I dye yarn using natural dyes that I collect in the area around where I live, or I purchase them online. These dyes can be plant based (like woad, weld and madder) or animal based (like Lac and Cochineal). I am also looking forward to trying Fungi and Lichen dyes later in the year, if anyone lives in or around the North of England and want to join me on a foraging trip, let me know.
I buy most of my dyes from www.wildcolours.co.uk as either the dried form of the plant or as an extract. Its economical and results can be reproduced should I want to. I have also been experimenting with growing some of my own dye plants, particularly Woad, Weld and Madder. I love it! The picture above shows Woad seeds, dry and ready to either re-plant or dye with. I’ve also just harvested a miniscule amount of Weld tops. Its surprisingly rewarding to grow the dyestuffs next to my veggies and bee-loving flowers. All in a tiny West Yorkshire yard!
So I have a few pets, a dog and two cats. They usually stay out of the way but every time I get the camera out to take product photos, Angus the cat wants to be in on the action.
Way back at the beginning of my dyeing experiments, one of my darling cats (Rosie I think) decided to knock a skein of Dock Root and Iron dyed sock wool off the airer and onto the floor, then proceeded to pee on it. I discovered a whole new wool modifier that day when I saw half the skein had changed colour (from dark grey to pale yellow grey if you are interested).
And as for the dog? Any attempt at gathering berries involves watching her consume her entire bodyweight in brambles at the same time. One for the dye pot, one for her…
Here at Tinctoria we will soon be offering a series of Themed Sock Knitting Boxes. Each kit will include enough 4 ply yarn to knit a pair of socks, either Double Pointed or Small Circular needles, stitch markers and a great pattern to follow. Themes will include Rainbow Stripes, Moorland, the Seaside, the Seasons and Yule. If you have an idea, let us know and well give it a go!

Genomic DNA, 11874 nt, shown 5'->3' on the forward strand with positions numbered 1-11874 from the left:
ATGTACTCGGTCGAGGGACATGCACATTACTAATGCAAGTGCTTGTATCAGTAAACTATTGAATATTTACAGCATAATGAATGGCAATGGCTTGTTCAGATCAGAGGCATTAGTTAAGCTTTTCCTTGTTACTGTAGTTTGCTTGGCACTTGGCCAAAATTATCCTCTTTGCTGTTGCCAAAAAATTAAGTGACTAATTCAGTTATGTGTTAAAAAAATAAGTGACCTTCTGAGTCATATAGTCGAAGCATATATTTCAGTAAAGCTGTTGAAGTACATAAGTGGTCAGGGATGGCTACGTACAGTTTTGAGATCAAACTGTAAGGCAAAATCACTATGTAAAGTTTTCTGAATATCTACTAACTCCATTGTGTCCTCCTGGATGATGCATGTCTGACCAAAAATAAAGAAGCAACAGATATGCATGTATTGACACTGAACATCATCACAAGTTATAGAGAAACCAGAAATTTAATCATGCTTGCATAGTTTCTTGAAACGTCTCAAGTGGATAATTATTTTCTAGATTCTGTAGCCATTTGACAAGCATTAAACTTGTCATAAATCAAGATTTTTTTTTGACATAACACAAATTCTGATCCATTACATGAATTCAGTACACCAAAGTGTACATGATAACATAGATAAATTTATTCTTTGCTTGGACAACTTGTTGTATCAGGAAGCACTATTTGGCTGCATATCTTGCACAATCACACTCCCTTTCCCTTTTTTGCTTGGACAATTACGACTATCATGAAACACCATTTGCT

Just listed here at Tinctoria we have a skein of lace Weight yarn dyed with Lac, RASPBERRY LACE. This super soft, fine wool has the most subtle of colour variations throughout, offering an opportunity for a unique piece of knitting or crochet. Cool dark pink/red, this dye result is truly lovely.
We are so pleased here at Tinctoria to offer some sparkles at last! We will most definitely be maintaining a good variety of these from now on.
Our first skein to be listed, INDIGO SPARKLES is a beautifully hand dyed skein of merino in Lace Weight Wool. This Indigo blue skein is shot through with silver sparkles and would make the most gorgeous shawl, wrap or stole. Like a starry night, this is really lovely and super soft to touch.
Our second skein, BURGUNDY SPARKLES has been dyed with Lac. Shot through with gold sparkles, this 4Ply Merino wool is a beautiful burgundy red and is my new favourite colour scheme ever.
Just listed today, Tinctorias new Indigo Gradient, packs of 5 mini-skeins in a beautiful Indigo Blue. Each hand dyed 25g mini-skein is totally unique, naturally dyed with Indigo. From the loveliest deep Jeans-Blue to sky blue, each skein has its own variations along its length making for a super scarf, hat or wrap! Two sets are available now, with another batch coming very soon.